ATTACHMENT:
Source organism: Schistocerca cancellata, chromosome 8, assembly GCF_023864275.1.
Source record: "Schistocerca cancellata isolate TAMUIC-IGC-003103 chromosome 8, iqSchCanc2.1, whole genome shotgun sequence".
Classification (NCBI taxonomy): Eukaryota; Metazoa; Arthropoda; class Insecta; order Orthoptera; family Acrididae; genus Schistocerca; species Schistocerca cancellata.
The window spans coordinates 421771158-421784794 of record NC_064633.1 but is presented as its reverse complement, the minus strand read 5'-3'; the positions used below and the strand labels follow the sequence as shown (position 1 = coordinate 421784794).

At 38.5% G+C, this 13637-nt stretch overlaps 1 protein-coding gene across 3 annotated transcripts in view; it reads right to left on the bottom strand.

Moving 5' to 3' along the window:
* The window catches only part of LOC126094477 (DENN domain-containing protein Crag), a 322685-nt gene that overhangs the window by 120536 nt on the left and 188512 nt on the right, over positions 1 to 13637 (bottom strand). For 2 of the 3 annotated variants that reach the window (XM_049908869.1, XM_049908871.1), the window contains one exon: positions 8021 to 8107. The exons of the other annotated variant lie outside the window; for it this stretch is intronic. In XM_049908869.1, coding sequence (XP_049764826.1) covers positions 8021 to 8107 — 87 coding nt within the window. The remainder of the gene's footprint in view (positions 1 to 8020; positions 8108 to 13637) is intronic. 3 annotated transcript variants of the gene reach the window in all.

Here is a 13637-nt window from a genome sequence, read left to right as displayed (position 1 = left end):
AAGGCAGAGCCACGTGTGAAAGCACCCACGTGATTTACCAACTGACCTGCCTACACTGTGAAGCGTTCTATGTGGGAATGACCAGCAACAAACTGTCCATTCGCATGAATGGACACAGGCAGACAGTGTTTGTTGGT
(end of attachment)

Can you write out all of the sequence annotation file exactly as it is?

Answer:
Source organism: Schistocerca cancellata, chromosome 8, assembly GCF_023864275.1.
Source record: "Schistocerca cancellata isolate TAMUIC-IGC-003103 chromosome 8, iqSchCanc2.1, whole genome shotgun sequence".
Classification (NCBI taxonomy): Eukaryota; Metazoa; Arthropoda; class Insecta; order Orthoptera; family Acrididae; genus Schistocerca; species Schistocerca cancellata.
The window spans coordinates 421771158-421784794 of record NC_064633.1 but is presented as its reverse complement, the minus strand read 5'-3'; the positions used below and the strand labels follow the sequence as shown (position 1 = coordinate 421784794).

At 38.5% G+C, this 13637-nt stretch overlaps 1 protein-coding gene across 3 annotated transcripts in view; it reads right to left on the bottom strand.

Moving 5' to 3' along the window:
* The window catches only part of LOC126094477 (DENN domain-containing protein Crag), a 322685-nt gene that overhangs the window by 120536 nt on the left and 188512 nt on the right, over positions 1 to 13637 (bottom strand). For 2 of the 3 annotated variants that reach the window (XM_049908869.1, XM_049908871.1), the window contains one exon: positions 8021 to 8107. The exons of the other annotated variant lie outside the window; for it this stretch is intronic. In XM_049908869.1, coding sequence (XP_049764826.1) covers positions 8021 to 8107 — 87 coding nt within the window. The remainder of the gene's footprint in view (positions 1 to 8020; positions 8108 to 13637) is intronic. 3 annotated transcript variants of the gene reach the window in all.

Here is a 13637-nt window from a genome sequence, read left to right as displayed (position 1 = left end):
AAGGCAGAGCCACGTGTGAAAGCACCCACGTGATTTACCAACTGACCTGCCTACACTGTGAAGCGTTCTATGTGGGAATGACCAGCAACAAACTGTCCATTCGCATGAATGGACACAGGCAGACAGTGTTTGTTGGT